I have downloaded the files and started to look into this. Clearly, adding images is broken in keep-vba mode, especially if the spreadsheet already contains an image. I am puzzled though, why the new image is being added @Jean-Baptiste Quenot. It looks identical to the one that is already in the template.
@John Bovey The problem is that the image isn't being preserved as fas as openpyxl is concerned (2.3 is in much better shape for doing this in the future but we don't at the moment) but keep_vba keeps all media files and thus causes at least a name conflict. keep_vba probably has to be a little pickier about what binary files it keeps.
When not in keep_vba mode images are not preserved.
When in keep_vba mode images are preserved in the xml file but they do not display in the worksheet.
In keep-vba mode, any images added in a script conflict with the existing (but invisible) images and cause an invalid workbook file.
If I can fix 2 then the OP should not need to add images and so should be able to get on with what he is trying to do. I'll have a look at 3 as well but I would not want to conflict with any plans you might have to fix 1.
2 + 3 are related due to handling the images independently of the rest of the library. The VBA code needs to concentrate on managing only the assets directly related to VBA. Some of this stuff isn't easy.
I didn't have to fix any code as a result of the changes but support for some of these discrete elements has always been flaky when they occur in the same file. This isn't helped by the frankly schizophrenic nature of the data (workbook global but worksheet local) E.g prior to 2.3 you couldn't have a hyperlink and an image or a chart in the same file. "Smuggling" stuff as we do to support VB was always likely to cause problems as a result. It might be possible simply to add the images to the workbook's list of images so that the counting is correct. This would be essentially the missing step to providing read-write support for images. But my eyes start bleeding every time I'm faced the dependency graph!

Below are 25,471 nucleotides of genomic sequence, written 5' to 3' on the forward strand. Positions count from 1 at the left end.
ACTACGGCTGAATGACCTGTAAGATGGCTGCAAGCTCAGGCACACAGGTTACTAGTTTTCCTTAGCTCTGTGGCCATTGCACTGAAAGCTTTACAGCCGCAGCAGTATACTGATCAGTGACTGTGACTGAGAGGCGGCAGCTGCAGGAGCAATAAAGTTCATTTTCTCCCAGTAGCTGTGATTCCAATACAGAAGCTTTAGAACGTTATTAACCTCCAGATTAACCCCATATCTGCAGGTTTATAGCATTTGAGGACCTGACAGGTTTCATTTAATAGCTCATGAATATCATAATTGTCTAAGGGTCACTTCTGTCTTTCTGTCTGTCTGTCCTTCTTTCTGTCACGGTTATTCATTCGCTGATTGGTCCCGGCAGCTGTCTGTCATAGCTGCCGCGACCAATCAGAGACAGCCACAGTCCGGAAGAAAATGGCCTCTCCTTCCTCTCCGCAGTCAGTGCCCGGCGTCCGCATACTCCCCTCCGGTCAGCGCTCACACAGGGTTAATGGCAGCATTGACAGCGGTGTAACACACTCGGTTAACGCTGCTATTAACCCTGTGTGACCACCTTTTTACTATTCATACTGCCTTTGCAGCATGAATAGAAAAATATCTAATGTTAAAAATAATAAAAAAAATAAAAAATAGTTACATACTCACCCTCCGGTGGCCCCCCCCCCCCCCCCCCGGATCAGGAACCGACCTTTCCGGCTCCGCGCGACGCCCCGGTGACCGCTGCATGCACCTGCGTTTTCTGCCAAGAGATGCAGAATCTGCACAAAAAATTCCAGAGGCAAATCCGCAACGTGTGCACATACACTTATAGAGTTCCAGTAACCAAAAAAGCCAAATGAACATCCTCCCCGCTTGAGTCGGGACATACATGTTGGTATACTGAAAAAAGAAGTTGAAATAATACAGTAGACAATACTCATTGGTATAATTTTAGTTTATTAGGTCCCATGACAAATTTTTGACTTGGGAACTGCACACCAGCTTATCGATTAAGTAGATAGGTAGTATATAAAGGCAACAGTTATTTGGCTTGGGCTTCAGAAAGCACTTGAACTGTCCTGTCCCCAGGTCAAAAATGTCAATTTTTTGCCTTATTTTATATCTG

I started by working with 2.3 and could not understand where all my changes from March had gone. Hence, the remark above about VBA being badly broken. Then I realised that they were still in 2.2. Presumably they will be merged into 2.3 at some point? I am now working with 2.2.
I am slimming down the list of files that are preserved under keep_vba to just the ones that are needed. Some that I included originally were there because I thought they were needed for controls, but that does not seem to be the case.
There is still the problem that vba controls are incompatible with comments. It would be better to raise an exception rather than generate a broken excel file as happens at the moment. Do you have any opinion about the best exception to use?
2.2 is already merged into 2.3, this is always the case that new includes any changes to the current release.
I had to make more substantial changes based on the chart rewrite (charts need drawings, etc.) but this makes stuff slightly saner. To my mind at least!
I tend to prefer standard Python exceptions wherever possible - specific ones only make sense when they are intended to be part of flow control and caught be corresponding exception handlers. Otherwise it might make sense to apply the Highlanger principle - you can only have either VB or images but not both - and emit a warning. Otherwise perhaps a ProgrammingError or ArchiveError would seem reasonable.
The main change between 2.2 and 2.3 is using the Relation class to manage serialisation as opposed to using the XML libraries directly. The removes the need for individual counters for the relation ids.
More and more code is following this approach with the aim of simply modelling objects in Python and relying on the library to handle transformation to and from XML.